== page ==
Ex Parte Blaine Milam

Filed: July 18, 2024

Court: Texas Court of Criminal Appeals

Overview: Amicus brief alongside other disability rights organizations arguing that Supreme Court precedent requires courts to refer to clinical standards when determining intellectual disability in death penalty cases.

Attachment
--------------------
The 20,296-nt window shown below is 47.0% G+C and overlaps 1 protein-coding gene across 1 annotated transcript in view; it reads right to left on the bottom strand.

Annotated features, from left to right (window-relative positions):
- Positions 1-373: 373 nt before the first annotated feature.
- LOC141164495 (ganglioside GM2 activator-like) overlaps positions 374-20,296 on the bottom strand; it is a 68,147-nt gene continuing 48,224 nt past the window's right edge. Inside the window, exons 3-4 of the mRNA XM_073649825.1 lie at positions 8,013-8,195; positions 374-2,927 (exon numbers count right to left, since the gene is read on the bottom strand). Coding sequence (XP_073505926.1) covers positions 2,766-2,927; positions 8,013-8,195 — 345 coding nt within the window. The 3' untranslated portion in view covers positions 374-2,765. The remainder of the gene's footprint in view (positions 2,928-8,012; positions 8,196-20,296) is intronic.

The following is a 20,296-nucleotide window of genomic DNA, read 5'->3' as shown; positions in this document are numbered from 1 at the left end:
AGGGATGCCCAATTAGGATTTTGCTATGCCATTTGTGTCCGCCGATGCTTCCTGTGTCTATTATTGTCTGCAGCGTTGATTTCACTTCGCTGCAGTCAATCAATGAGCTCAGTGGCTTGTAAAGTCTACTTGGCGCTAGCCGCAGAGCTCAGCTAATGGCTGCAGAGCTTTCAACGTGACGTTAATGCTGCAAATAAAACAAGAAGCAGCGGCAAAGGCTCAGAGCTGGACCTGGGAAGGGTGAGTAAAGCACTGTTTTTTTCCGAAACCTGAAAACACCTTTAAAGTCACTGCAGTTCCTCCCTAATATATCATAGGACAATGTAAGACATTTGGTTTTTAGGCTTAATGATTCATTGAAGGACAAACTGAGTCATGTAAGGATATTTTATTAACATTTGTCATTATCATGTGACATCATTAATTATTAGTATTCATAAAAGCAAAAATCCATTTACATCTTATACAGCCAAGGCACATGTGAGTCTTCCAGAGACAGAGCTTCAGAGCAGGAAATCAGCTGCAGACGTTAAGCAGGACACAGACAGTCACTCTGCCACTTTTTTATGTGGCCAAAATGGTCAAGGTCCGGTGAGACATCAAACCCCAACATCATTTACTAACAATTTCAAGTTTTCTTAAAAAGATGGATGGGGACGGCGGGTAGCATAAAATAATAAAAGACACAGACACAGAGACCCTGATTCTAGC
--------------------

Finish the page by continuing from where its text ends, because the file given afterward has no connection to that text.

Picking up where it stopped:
Excerpt: “In Atkins v. Virginia, 536 U.S. 304 (2002), the United States Supreme Court held that executing defendants with intellectual disability violates the Eighth Amendment’s ban on cruel and unusual punishment. Subsequently, in Hall v. Florida, 134 S. Ct. 1986 (2014), in accord with the clinical consensus, the United States Supreme Court rejected an arbitrary cutoff for intelligence quotient (“IQ”) scores in making the intellectual disability determination and emphasized the importance of courts’ adherence to the appropriate clinical standards in their analysis. In Moore v. Texas, 137 S. Ct. 1039 (2017) (hereinafter “Moore I”), the Supreme Court held that the Eighth Amendment’s prohibition on cruel and unusual punishments requires that adjudications of intellectual disability in death penalty cases be “informed by the views of medical experts” and that the non-clinical factors adopted in Ex parte Briseño, 135 S.W.3d 1 (Tex. Crim. App. 2004) may no longer be used because they create an unacceptable risk that persons with intellectual disability will be executed. Following the Supreme Court’s lead, this Court has held that Texas courts ‘must be informed by the current medical diagnostic framework for assessing intellectual disability’ when determining whether a person has intellectual disability. Petetan v. State, 622 S.W.3d 321, 357 (Tex. Crim. App. 2021); Moore I, 137 S. Ct. at 1044. Courts must insist on the use of the clinical framework in evaluating Atkins claims. Otherwise, they risk violating the Eighth Amendment and unconstitutionally sentencing individuals to death.”